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  1.    #1  
    The article does not state this, but I have heard from other sources that Apple uses a radio receiver produced by Infineon -- a receiver originally intended for the European market. European cell towers are significantly closer to each other than they are in the US -- this would do much to explain the iPhones wretched phone performance (irrespective of how its being held ....


    iPhone: Great Device, Lousy Telephone?
    We tried placing calls in poor coverage areas with four AT&T phones. The worst results consistently came from Apple iPhones.

    Mark Sullivan, PC World
    Aug 24, 2010

    ... iPhones I tested had lower rates of connecting successfully and had poorer voice quality in AT&T low-signal areas than did two non-Apple AT&T phones that I tested under the same conditions.

    I tested four phones on AT&T service in two cities over three days. I drove around San Francisco and Los Angeles comparing the performance of the iPhone 4 and the iPhone 3GS against the performance of the RIM BlackBerry Bold 9000 and the Pantech Impact in voice calls placed at roughly the same time from areas where coverage from the AT&T network is less than optimal.

    What I found was surprising. Calls on the iPhone 4 and iPhone 3GS failed to connect or dropped in midcall far more often than did calls on the other two phones, and the iPhone calls that connected successfully sounded marginally worse than calls placed with the BlackBerry and Pantech phones.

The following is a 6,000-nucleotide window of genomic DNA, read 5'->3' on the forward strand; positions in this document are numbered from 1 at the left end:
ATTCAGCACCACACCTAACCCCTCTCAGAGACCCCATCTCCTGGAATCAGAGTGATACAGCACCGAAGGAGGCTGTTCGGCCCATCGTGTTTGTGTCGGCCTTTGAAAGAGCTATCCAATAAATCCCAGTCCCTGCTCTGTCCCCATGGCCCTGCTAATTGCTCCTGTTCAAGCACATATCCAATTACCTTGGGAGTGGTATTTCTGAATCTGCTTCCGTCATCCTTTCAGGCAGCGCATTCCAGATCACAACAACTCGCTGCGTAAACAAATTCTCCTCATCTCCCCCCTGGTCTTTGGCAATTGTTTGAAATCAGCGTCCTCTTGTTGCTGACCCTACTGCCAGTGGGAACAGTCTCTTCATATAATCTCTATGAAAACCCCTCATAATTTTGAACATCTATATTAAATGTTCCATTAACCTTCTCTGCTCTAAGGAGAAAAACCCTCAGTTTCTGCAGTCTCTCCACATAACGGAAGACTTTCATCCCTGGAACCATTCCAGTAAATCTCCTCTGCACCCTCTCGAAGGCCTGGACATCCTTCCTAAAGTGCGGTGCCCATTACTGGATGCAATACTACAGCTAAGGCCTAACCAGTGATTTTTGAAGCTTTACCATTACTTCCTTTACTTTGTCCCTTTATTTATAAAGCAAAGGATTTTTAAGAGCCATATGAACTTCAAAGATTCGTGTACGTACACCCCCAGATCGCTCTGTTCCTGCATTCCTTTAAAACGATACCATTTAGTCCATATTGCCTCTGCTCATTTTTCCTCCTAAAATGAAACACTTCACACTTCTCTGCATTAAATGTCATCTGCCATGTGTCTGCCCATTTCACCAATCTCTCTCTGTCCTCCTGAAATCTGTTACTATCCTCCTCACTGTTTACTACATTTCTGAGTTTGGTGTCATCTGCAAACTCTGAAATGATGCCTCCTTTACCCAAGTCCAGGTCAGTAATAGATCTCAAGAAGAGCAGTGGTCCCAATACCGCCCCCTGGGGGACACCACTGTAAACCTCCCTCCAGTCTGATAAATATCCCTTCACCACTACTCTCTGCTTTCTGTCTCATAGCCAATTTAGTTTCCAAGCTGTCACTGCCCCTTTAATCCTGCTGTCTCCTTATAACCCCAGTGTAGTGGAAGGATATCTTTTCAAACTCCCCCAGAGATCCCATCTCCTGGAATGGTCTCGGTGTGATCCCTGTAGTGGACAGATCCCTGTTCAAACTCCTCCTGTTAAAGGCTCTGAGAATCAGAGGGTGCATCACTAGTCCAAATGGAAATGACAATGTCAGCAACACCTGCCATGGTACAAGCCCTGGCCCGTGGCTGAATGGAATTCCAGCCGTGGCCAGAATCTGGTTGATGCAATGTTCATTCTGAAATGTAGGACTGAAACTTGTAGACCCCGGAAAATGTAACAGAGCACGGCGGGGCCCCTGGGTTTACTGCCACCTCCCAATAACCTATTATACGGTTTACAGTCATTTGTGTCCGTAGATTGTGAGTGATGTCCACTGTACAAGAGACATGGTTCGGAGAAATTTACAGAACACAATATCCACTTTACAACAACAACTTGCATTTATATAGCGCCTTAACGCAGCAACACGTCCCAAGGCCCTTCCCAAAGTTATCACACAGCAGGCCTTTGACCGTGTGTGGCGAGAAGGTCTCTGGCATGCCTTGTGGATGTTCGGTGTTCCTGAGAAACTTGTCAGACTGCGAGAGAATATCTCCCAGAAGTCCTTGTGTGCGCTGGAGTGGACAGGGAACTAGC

...Is the iPhone a great personal computing device but a bad phone? ...

    The Dropped-Call Champions

    The data point that sticks out in my results is the number of dropped or failed calls placed by iPhones during my tests, especially in the San Francisco tests. In total, the iPhone 4 dumped or couldn't connect in half of test calls -- 14 out of 28 -- in low-signal areas. The iPhone 3GS did even worse, connecting only 12 calls in 30 attempts, for a success rate of 40 percent.

    Meanwhile the iPhones' competition in our tests proved far more reliable in dealing with less-than-ideal signal strength. The least expensive phone in our tests--the Pantech Impact--had zero failed or dropped calls in the 19 test calls I placed on it, despite poor cell conditions. The BlackBerry Bold 9000 was also far more reliable than the iPhones, connecting on 18 out of 21 test calls in Los Angeles and San Francisco...

    On average, the iPhone 3GS scored the worst of the four phones in call quality. The 12 calls (out of 30 total) that the 3GS managed to connect and hold received an average MOS score of 3.16 (out of a possible 5). The iPhone 4, with its improved antenna (provided you hold it just so), fared a little better than its predecessor did in my call quality tests. The 14 (out of 28) successful test calls placed on the iPhone 4 averaged a mark of 3.27, also between "annoying" and "fair" on the MOS scale, though again, like the iPhone 3GS's score, closer to "annoying."

    The BlackBerry Bold 9000 produced the highest-quality voice calls overall in my tests. Calls made with the Bold 9000 had an average MOS score of 3.77 across 18 test calls, putting it near the upper end of the range between “annoying” and “fair." The Pantech Impact also outperformed the iPhones in call quality, with an average MOS score of 3.61 for its 19 test calls.

    The BlackBerry Bold 9000 proved the best phone in our tests for placing calls from low-signal areas...